Associations between anxiety disorders and EF are important to study as deficits in EF may reduce a patient’s coping abilities, affecting a patient’s ability to function socially and occupationally in everyday life [11]. There are also clinical implications including enhanced screening and better understanding of treatment mechanisms [11]. When investigating the relationship between anxiety and cognitive functions, it is important to also consider comorbid depression. Presence of comorbid depression may confound the results as previous studies have demonstrated an association of depression and impaired functions within the domains of EF [22, 23]. Moreover, comorbid anxiety and depression might also represent a more severe illness state, than anxiety alone [24].

It has been estimated that 70% of individuals seeking help for anxiety initially present in primary care [25] and costs for mental illness within Swedish primary care are on the rise [26]. However, the relationship between anxiety disorders and cognitive performance has been little studied in this setting. The primary aim was to investigate whether level of EF was cross-sectionally associated with severity of anxiety in patients diagnosed with anxiety disorders (PD, GAD and anxiety not otherwise specified), in a primary care setting. Association of fluid intelligence and anxiety severity was also investigated due to the high correlation of fluid intelligence and the EFs problem-solving and reasoning [12]. Our hypothesis was that functions attributed to EFs (WM, inhibition, cognitive flexibility and attention) and fluid intelligence would be inversely associated with anxiety severity [7, 8, 27]. Secondary aims were to investigate these associations also in models adjusted for the existence of depression and to analyse EF performance in patients diagnosed with the anxiety disorders specified above in relation to a normed population.


Participants and settings

Participants for this cross-sectional study originate from the ongoing randomized controlled study Swedish Physical Fitness and Brain - Interventional Study (PHYSBI; NCT03247270; Trial Registration Date: 08/08/2017), focusing on investigating effects of an exercise intervention on symptoms of anxiety and cognitive function in patients with anxiety disorders [28]. Individuals who sought help for anxiety issues at six primary care units in Gothenburg (Närhälsan Primary Care) and Region Halland were recruited. Potential participants were diagnosed by a study psychiatrist using the Mini International Neuropsychiatric Interview (M.I.N.I; Swedish version 7.0.0 DSM 5), a structured diagnostic interview with high reliability and validity [29]. Patients aged 18–65 were included if diagnosed with the anxiety disorders PD (DSM 300.01) or GAD (DSM 300.02) according to M.I.N.I. In addition, patients with anxiety not otherwise specified (NOS; DSM 300.00) were also included after being diagnosed by the study psychiatrist. In order to maintain statistical power for the analyses, patients with aforementioned anxiety disorders were grouped together and denoted as patients with anxiety disorders. Patients with and without ongoing treatment with psychotropic medication were included. Individuals with ongoing psychotherapy were excluded since psychotherapy was viewed as a “commitment” in terms of time and energy which could impact adherence to the exercise intervention. Additional exclusion criteria included high suicide risk (patients with low to moderate suicide risk were included) or serious neurodevelopmental or psychotic disorders (milder cases were included) as assessed by the study general practitioner (GP). Pregnant women were not included in the current study. The study was approved by the Regional Ethics Committee in the Gothenburg, Sweden and was carried out in accordance with the Declaration of Helsinki (2013). Each participant signed a statement of informed consent after the nature of the procedures had been fully explained. For further details regarding the study methodology including sample size calculations, please see the study protocol [28].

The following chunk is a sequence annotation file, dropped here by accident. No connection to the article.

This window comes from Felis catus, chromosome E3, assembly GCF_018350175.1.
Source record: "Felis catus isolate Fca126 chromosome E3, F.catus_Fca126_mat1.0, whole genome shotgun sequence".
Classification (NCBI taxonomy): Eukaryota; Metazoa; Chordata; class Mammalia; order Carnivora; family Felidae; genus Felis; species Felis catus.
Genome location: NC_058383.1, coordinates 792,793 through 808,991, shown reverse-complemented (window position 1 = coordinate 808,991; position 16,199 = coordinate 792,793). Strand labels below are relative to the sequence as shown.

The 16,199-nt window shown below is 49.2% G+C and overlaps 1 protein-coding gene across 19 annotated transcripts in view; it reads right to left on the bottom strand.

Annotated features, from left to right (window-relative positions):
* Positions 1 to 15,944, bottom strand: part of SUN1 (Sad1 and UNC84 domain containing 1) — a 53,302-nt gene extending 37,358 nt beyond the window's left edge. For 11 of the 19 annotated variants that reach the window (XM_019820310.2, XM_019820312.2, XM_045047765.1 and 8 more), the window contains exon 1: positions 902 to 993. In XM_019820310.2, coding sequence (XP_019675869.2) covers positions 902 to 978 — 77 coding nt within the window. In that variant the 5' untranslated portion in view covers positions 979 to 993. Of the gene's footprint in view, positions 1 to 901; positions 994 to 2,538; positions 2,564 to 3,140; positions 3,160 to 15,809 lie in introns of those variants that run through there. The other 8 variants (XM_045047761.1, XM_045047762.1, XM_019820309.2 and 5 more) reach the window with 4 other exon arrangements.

Assessment of anxiety severity

Severity of perceived ongoing symptoms of anxiety at baseline was self-assessed using the Swedish version (©2005 by NCS Pearson) of the clinically well-established Beck Anxiety Inventory (BAI) [30]. BAI mainly evaluates somatic symptoms and was developed to be relatively free from contamination by depressive content [30]. Both reliability [31] and validity [32] are reported to be good.

Cognitive tests

Cognitive performance was measured using Wechsler Adult Intelligence Scale 4th edition (WAIS-IV) and the Delis-Kaplan Executive Function System (D-KEFS). The cognitive tests were applied by a licensed psychologist. WAIS-IV is a battery of tests measuring intelligence and cognitive functions, standardized on a normative sample of individuals (ages 16–90) and stratified to match a Scandinavian population based on age, sex, education, ethnicity and geographic region. In the current study, we used the block design, digit span and matrix reasoning tests including scaled scores from 1 to 20 with a normed mean of 10 and standard deviation (SD) of 3 [33]. Full WAIS-IV assessment was not employed due to the long completion time. For full information including WAIS-IV test descriptions, subtest modifications and reliability/validity statistics, see the WAIS-IV technical manual [33].